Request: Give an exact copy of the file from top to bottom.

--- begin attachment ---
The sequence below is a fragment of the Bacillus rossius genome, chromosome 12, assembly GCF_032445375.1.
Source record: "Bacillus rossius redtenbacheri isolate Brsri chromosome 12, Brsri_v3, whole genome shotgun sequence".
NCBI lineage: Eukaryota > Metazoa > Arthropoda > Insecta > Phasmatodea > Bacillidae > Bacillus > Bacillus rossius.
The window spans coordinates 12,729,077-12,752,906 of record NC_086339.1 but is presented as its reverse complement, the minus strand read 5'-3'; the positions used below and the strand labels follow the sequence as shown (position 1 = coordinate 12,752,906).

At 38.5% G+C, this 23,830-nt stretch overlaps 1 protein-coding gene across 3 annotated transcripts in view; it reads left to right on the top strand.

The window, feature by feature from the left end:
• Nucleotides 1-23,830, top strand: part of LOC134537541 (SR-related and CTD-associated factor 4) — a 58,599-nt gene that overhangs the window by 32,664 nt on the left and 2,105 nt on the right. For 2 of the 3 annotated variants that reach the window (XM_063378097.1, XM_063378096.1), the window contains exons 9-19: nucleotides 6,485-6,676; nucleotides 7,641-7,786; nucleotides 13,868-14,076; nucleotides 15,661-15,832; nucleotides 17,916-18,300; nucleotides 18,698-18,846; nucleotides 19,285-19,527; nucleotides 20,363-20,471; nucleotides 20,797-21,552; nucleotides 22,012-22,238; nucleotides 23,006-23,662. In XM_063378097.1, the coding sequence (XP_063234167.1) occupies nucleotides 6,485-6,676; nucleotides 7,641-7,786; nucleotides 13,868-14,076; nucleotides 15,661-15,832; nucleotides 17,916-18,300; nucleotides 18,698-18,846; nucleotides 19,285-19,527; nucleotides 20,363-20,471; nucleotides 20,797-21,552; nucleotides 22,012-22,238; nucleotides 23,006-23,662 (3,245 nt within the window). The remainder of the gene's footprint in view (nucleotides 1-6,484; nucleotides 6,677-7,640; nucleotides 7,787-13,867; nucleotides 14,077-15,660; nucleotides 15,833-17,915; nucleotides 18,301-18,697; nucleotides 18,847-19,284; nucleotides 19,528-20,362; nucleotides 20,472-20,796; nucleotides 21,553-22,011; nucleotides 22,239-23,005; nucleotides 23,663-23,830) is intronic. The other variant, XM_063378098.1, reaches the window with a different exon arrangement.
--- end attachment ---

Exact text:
The sequence below is a fragment of the Bacillus rossius genome, chromosome 12, assembly GCF_032445375.1.
Source record: "Bacillus rossius redtenbacheri isolate Brsri chromosome 12, Brsri_v3, whole genome shotgun sequence".
NCBI lineage: Eukaryota > Metazoa > Arthropoda > Insecta > Phasmatodea > Bacillidae > Bacillus > Bacillus rossius.
The window spans coordinates 12,729,077-12,752,906 of record NC_086339.1 but is presented as its reverse complement, the minus strand read 5'-3'; the positions used below and the strand labels follow the sequence as shown (position 1 = coordinate 12,752,906).

At 38.5% G+C, this 23,830-nt stretch overlaps 1 protein-coding gene across 3 annotated transcripts in view; it reads left to right on the top strand.

The window, feature by feature from the left end:
• Nucleotides 1-23,830, top strand: part of LOC134537541 (SR-related and CTD-associated factor 4) — a 58,599-nt gene that overhangs the window by 32,664 nt on the left and 2,105 nt on the right. For 2 of the 3 annotated variants that reach the window (XM_063378097.1, XM_063378096.1), the window contains exons 9-19: nucleotides 6,485-6,676; nucleotides 7,641-7,786; nucleotides 13,868-14,076; nucleotides 15,661-15,832; nucleotides 17,916-18,300; nucleotides 18,698-18,846; nucleotides 19,285-19,527; nucleotides 20,363-20,471; nucleotides 20,797-21,552; nucleotides 22,012-22,238; nucleotides 23,006-23,662. In XM_063378097.1, the coding sequence (XP_063234167.1) occupies nucleotides 6,485-6,676; nucleotides 7,641-7,786; nucleotides 13,868-14,076; nucleotides 15,661-15,832; nucleotides 17,916-18,300; nucleotides 18,698-18,846; nucleotides 19,285-19,527; nucleotides 20,363-20,471; nucleotides 20,797-21,552; nucleotides 22,012-22,238; nucleotides 23,006-23,662 (3,245 nt within the window). The remainder of the gene's footprint in view (nucleotides 1-6,484; nucleotides 6,677-7,640; nucleotides 7,787-13,867; nucleotides 14,077-15,660; nucleotides 15,833-17,915; nucleotides 18,301-18,697; nucleotides 18,847-19,284; nucleotides 19,528-20,362; nucleotides 20,472-20,796; nucleotides 21,553-22,011; nucleotides 22,239-23,005; nucleotides 23,663-23,830) is intronic. The other variant, XM_063378098.1, reaches the window with a different exon arrangement.